Contracting-Out and the Pensions Commission
Iím just picking up on one aspect of the Pensions Commissionís report now that the dust is beginning to settle a bit and thatís regarding the comments made in the report about contracting-out of the State Second Pension scheme (S2P) and about contacting-out in general.
Contracting-out has been a feature of UK state pensions since 1961.† That was when a second, earnings-related, state pension was first provided to supplement the Basic State Pension (BSP).† It was called the Graduated Pension Scheme and the idea was that it would provide additional pensions through the National Insurance system for people earning more than a certain amount a week.† Those in company pension schemes (as nearly half the UK working population was by 1963)1 were able to contract-out of the Graduated Pension Scheme if their company schemes provided equivalent benefits.
The state Graduated Pension Scheme eventually died a death in the mid-1970s as the benefits it provided didnít allow for inflation and for most people the pensions didnít amount to a row of beans. It was eventually replaced in 1978 with another state second pension, the State Earnings-Related Pension Scheme (Serps), which provided much higher prospective pension benefits, but that of course came at a cost. What the government at the time were trying to do was to provide something like a company pension scheme, but through the National Insurance System, for those who did not have access to company pension schemes. In 1979 still only approximately half the working population were in company pension schemes 1.
The long-term costs of the Serps scheme were politically unacceptable and it too began the process of its own death by a thousand cuts through the 1980s and 1990s until it became a shell of its former self and was eventually replaced by what we now call S2P. S2P is the latest in the line of state second pensions aimed at providing pensions for approximately half of the UK workforce who are still not covered by private funded pensions 2.
In between the death of the Graduated Pension Scheme and the birth of Serps a politician guy called Keith Joseph put a new and different kind of second pension scheme onto the statute books. This was called the State Reserve Scheme and was predicated on the premise that pensions backed by money would be of more use to people than pensions backed by political promises. This scheme didnít actually get off the ground before it was gunned down on a change of government in 1974, but the idea didnít die completely 3.
The Serps scheme was a scheme paid for by National Insurance contributions and therefore backed by government promises rather than funding, but it retained the right for people in sufficiently good final-salary company schemes to contract-out and have their promises backed by money instead. This right was extended in 1988 to those in money-purchase schemes including people with individual private pensions.
So, much of the money that was supposed to fall into government coffers through the National insurance type of taxation for the second pension has in practice actually ended up in funded company and individual pension schemes instead. Contracting-out has ensured that millions of people now have pensions backed by money rather than government promises. I like that and think contracting-out has been good for the UK as, unlike other European Union countries, we are not so reliant on pay-as-you-go state pension promises.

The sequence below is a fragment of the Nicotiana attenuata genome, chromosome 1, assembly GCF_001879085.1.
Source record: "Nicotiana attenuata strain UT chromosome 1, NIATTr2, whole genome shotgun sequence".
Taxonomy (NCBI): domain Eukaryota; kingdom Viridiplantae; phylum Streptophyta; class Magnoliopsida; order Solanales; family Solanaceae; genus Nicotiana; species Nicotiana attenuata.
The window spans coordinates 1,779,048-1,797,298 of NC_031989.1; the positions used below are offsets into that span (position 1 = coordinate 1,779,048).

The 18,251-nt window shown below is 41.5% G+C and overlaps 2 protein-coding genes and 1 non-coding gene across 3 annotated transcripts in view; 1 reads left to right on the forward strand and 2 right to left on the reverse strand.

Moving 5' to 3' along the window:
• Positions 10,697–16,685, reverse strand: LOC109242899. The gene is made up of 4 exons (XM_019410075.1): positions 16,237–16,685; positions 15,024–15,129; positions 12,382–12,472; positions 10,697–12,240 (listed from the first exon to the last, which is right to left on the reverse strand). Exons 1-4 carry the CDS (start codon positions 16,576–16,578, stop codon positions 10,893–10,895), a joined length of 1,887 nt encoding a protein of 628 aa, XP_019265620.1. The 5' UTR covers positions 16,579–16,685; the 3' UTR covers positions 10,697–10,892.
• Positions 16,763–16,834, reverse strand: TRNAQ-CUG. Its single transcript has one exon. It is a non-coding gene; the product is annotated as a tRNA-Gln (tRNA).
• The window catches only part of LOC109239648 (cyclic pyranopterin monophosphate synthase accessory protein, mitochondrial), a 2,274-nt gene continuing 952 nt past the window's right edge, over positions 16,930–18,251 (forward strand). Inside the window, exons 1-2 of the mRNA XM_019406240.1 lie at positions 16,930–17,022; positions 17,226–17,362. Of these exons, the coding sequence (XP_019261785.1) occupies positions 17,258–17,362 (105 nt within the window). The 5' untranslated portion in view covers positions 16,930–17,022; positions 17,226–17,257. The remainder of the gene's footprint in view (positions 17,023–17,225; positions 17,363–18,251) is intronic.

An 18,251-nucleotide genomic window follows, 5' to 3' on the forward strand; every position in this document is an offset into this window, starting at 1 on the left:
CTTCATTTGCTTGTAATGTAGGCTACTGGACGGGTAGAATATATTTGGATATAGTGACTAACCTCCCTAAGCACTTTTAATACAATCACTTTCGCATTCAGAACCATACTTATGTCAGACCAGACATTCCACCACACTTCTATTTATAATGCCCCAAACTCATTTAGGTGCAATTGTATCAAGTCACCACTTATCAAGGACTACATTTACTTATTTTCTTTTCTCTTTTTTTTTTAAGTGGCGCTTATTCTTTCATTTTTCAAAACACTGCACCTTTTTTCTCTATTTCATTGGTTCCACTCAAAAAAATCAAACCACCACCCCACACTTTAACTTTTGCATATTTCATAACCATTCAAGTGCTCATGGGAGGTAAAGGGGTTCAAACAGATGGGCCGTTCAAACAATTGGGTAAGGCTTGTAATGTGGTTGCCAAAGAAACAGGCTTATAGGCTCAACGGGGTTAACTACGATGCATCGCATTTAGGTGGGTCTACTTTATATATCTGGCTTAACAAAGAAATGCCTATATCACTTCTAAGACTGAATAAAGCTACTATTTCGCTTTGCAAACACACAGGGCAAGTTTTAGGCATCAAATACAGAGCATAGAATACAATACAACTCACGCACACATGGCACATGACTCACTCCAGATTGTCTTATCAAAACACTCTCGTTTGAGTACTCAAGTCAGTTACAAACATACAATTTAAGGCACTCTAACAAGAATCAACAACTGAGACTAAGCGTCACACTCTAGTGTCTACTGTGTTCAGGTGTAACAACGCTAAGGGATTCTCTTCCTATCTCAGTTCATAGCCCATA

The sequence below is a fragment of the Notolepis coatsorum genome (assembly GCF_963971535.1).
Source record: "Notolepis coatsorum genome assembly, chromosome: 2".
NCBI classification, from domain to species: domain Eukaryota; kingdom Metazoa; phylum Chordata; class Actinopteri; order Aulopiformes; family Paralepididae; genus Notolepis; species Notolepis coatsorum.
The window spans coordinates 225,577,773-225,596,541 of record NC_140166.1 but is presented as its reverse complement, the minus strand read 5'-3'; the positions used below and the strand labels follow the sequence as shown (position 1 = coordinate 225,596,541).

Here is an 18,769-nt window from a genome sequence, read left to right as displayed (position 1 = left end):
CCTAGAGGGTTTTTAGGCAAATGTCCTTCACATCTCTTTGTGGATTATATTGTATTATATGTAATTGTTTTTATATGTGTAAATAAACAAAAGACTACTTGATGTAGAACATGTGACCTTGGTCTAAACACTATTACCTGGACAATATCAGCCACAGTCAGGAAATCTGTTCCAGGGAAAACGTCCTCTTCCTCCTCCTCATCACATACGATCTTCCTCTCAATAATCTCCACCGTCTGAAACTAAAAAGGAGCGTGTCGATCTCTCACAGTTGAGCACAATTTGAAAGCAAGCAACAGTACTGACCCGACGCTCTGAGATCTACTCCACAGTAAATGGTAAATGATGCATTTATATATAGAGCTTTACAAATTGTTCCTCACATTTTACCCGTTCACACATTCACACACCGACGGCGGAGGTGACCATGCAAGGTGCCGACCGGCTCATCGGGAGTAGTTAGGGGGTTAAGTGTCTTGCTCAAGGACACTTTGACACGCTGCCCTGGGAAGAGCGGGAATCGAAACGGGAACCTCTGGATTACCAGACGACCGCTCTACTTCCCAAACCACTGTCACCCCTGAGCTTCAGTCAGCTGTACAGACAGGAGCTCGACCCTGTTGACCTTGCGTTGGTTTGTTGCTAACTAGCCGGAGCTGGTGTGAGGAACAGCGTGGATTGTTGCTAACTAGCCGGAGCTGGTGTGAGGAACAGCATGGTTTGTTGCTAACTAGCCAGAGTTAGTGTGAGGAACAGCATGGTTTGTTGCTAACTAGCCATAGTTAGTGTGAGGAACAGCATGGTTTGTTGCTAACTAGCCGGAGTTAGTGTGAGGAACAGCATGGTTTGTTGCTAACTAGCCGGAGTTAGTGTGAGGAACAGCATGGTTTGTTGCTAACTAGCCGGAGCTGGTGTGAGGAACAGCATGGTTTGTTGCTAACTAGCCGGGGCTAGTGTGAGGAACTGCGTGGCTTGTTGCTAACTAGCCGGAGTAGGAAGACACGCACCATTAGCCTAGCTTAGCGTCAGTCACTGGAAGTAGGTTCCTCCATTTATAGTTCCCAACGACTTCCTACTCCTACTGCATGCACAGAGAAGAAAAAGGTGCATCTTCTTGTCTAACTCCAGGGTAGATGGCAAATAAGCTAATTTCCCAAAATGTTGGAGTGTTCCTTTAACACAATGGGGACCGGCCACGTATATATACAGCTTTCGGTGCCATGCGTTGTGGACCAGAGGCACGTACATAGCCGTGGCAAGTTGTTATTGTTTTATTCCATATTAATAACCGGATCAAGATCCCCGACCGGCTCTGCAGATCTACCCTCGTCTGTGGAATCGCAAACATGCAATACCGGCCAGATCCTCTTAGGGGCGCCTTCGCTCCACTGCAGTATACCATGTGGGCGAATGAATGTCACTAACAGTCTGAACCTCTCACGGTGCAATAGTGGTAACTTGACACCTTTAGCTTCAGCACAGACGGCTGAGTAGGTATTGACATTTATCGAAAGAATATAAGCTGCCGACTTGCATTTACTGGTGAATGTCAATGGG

Here, at the start of the twenty-first century, we are still struggling with the same problems that confronted us way back in 1963. Approximately half of the UK working population today still have no pension provision to look forward to other than the Basic State Pension and the State Second Pension provided by the state through the National Insurance tax system. These pensions are inadequate in the main and this means that approximately half the retired population in the future is set to become dependent on additional means-tested handouts from central government. Not a pretty picture (or a good position for us to have ended up in), but hardly surprising to those who have followed the stateís constantly changing attempts over the last forty years to provide benefits through state machinery as a way of compensating for the lack of enough company sponsored pensions.
This latest suggestion from the Pensions Commission is that the state machinery can be used in some way to facilitate funded pensions for half the UK workforce. Iím a bit on the cynical side on that. On the one hand it looks like the Commission is in favour of pensions backed by money rather than government promises which is good, but on the other it requires the state machinery to do things it doesnít really have a good track record for. At the same time Iím very surprised that the Commission is suggesting that contracting-out should go immediately for money-purchase schemes and be phased out over time for final-salary schemes. That will mean an increase in the number of pensions backed by government promises in future and a decrease in the amount backed by money. These two ideas seem to me to be inconsistent.
7 December 2005
1. European Consortium for Political Research, Turin, March 22nd-March 27th 2002 - Workshop 21: The Politics of Pension Reform - Pension Reform in the UK: re-casting the public/private mix in pension provision 1997-2000
2. The First Report of the Pensions Commission - Pensions: Challenges and Choices published on 12 October 2004
3. Pension Schemes and Pension Funds in the United Kingdom, second edition†by David Blake published by Oxford University Press
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